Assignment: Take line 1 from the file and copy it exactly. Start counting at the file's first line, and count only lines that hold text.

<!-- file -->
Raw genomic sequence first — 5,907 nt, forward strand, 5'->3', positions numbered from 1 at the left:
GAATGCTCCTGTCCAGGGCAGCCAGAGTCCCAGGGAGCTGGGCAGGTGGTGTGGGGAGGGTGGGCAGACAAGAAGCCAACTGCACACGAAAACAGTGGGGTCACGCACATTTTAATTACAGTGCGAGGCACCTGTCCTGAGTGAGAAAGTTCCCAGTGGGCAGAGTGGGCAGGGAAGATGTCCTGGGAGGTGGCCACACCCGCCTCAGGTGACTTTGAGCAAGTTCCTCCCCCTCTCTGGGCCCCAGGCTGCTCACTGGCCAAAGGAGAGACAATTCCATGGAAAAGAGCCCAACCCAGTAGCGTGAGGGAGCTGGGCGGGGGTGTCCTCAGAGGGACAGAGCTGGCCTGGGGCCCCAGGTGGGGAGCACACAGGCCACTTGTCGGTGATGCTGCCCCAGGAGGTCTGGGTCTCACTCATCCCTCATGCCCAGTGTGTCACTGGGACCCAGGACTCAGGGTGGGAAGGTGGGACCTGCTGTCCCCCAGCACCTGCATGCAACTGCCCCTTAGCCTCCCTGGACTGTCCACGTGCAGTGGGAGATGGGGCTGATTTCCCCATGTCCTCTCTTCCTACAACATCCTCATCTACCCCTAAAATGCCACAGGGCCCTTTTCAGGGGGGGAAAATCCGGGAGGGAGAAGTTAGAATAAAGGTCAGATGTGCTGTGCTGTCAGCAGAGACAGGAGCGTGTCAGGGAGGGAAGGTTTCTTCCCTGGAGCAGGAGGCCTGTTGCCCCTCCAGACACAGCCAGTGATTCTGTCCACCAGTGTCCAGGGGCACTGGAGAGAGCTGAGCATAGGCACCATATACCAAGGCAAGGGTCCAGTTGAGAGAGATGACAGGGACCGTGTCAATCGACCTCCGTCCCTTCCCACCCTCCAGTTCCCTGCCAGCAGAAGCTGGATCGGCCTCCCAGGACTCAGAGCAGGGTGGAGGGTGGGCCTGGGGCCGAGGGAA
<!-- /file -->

Raw genomic sequence first — 5,907 nt, forward strand, 5'->3', positions numbered from 1 at the left: